Last Friday, our engineering teams spent the whole day on a Hackathon.
Traditionally, a Hackathon is a collaborative coding event where developers come together to solve a problem by developing new software or improving existing programs. Like many great pieces of dev culture, Hackathons came out of the open source community, and the first was hosted by OpenBSD in 1999 in Calgary, Canada. Hackathons give new and experienced engineers the opportunity to stretch their skills, think outside the box, and occasionally spark out-there ideas that lead to hugely successful ventures.
It’s that spirit of creativity and collaboration that leads companies to run internal Hackathons for their teams. The general premise is that your team gets a full day off of their current projects to work on something new and exciting. They can work alone or in teams, and the project can be inspired by a problem they run into regularly and want to solve, or a fun idea that they come up with day-of. The goal is to get engineers reinvigorated, inspired, and excited - and maybe come up with something valuable or useful.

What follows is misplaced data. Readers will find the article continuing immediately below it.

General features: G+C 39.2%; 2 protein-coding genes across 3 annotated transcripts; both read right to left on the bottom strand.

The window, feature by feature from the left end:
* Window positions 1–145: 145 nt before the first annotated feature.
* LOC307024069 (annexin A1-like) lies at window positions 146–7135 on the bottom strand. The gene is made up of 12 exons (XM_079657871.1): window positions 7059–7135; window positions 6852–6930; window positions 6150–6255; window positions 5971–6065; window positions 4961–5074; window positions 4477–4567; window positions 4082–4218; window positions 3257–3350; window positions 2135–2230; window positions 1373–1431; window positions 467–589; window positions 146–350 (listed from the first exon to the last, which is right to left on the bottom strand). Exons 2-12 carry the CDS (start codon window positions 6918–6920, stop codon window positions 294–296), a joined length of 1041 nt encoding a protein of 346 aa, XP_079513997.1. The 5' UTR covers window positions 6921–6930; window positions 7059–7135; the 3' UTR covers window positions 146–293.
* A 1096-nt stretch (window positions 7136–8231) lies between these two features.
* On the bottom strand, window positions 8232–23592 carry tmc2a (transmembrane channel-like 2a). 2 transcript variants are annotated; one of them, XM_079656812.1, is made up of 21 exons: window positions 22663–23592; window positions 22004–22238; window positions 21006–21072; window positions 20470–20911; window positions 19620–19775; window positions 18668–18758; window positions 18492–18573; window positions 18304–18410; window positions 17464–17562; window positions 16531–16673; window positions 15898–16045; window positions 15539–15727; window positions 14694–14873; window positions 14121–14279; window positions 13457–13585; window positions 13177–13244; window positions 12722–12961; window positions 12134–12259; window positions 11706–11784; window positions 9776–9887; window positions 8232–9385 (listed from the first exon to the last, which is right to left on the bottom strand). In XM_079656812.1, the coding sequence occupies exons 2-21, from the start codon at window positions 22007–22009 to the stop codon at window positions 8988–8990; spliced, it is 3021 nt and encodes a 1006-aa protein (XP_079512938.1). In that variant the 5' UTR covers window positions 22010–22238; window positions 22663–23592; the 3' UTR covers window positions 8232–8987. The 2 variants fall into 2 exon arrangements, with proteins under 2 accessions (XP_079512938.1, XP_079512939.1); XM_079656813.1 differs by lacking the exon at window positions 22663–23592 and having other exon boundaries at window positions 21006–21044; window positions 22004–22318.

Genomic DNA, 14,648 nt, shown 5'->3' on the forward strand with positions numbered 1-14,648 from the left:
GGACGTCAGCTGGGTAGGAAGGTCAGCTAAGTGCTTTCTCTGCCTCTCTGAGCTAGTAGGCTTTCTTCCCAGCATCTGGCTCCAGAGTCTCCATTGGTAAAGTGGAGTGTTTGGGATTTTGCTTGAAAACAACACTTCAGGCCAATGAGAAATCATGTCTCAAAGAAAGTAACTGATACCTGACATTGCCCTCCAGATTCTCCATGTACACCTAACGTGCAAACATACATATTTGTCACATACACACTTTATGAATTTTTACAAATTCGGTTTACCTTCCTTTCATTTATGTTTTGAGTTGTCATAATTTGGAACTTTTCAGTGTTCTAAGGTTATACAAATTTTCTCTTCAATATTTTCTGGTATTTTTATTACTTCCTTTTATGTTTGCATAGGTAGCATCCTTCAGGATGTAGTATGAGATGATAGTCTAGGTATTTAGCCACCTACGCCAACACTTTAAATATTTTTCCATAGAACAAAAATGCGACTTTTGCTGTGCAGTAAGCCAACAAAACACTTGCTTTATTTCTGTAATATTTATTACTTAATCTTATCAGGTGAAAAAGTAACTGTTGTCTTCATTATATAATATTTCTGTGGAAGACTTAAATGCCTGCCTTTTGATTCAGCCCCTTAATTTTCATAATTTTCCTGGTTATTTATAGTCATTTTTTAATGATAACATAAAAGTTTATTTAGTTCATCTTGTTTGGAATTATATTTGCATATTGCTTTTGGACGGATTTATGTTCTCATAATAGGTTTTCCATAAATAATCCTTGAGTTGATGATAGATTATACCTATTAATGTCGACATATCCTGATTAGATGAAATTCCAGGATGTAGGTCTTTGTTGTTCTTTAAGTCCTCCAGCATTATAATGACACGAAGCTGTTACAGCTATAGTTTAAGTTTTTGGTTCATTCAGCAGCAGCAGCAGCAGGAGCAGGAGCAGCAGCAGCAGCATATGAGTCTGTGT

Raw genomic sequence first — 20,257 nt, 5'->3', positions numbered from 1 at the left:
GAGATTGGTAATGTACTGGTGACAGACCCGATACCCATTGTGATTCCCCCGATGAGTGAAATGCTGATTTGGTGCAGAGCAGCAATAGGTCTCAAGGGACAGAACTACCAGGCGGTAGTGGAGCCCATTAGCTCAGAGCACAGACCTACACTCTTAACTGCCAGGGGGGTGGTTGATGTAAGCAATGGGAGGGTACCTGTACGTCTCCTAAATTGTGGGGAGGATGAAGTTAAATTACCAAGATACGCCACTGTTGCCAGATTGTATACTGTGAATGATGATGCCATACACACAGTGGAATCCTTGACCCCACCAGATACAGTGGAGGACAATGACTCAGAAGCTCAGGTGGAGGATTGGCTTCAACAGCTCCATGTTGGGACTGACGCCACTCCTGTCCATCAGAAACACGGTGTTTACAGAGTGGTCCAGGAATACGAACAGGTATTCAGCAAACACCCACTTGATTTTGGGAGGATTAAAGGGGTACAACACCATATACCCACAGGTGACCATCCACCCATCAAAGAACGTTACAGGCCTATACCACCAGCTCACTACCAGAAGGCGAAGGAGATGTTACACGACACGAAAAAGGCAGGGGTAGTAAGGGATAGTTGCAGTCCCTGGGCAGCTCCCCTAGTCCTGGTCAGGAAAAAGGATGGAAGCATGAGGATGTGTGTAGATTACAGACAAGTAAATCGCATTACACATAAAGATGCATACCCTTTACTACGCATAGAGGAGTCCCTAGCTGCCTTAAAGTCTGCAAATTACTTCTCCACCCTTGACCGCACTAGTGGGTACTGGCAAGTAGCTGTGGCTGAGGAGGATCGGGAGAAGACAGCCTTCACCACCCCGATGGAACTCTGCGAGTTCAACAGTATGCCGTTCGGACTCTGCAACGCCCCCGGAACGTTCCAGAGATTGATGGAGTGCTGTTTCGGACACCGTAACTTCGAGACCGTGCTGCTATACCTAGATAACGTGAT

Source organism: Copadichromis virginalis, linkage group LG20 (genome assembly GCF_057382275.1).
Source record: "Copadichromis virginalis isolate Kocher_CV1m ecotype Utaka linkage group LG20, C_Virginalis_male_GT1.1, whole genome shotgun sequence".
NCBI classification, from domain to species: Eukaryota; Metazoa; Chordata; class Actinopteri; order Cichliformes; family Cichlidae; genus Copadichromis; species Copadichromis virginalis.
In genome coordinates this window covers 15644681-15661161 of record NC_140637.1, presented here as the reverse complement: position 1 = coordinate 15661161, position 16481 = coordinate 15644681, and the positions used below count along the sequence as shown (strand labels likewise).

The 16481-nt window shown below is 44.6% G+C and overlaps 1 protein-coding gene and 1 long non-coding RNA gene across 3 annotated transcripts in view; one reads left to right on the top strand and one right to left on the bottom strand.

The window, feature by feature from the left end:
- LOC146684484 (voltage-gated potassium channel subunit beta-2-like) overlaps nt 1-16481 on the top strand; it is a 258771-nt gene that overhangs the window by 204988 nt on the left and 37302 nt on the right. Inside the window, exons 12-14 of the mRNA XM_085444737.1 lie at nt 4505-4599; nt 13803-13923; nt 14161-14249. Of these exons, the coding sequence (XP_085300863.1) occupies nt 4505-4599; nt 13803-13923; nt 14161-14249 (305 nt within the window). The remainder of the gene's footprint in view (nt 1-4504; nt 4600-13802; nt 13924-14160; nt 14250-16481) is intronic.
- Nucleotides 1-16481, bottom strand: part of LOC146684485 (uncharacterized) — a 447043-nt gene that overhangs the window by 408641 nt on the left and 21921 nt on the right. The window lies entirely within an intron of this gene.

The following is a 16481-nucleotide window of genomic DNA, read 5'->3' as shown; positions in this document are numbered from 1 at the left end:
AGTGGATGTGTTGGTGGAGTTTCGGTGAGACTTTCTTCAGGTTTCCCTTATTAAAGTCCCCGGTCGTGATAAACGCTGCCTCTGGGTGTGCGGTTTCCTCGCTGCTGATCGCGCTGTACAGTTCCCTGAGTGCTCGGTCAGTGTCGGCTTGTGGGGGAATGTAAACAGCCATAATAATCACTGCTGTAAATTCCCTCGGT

While a Hackathon day isn’t a new idea, it was the first time we did one at Sicura, and the first time I led one - and the outcome was great! Our team returned to work this week energized, motivated, and engaged. Here are some tips for running a Hackathon day for your team:
Make the Time
It’s easy to come up with a long list of reasons NOT to spend a full work day on a Hackathon. “We’re too busy. We can’t spare the time. We have deadlines!”
What people don’t think about is that the morale and happiness of your employees has a major impact on how much work they get done. If you give them the chance to do something exciting and interesting that re-energizes them, suddenly they’re going to get a lot more done.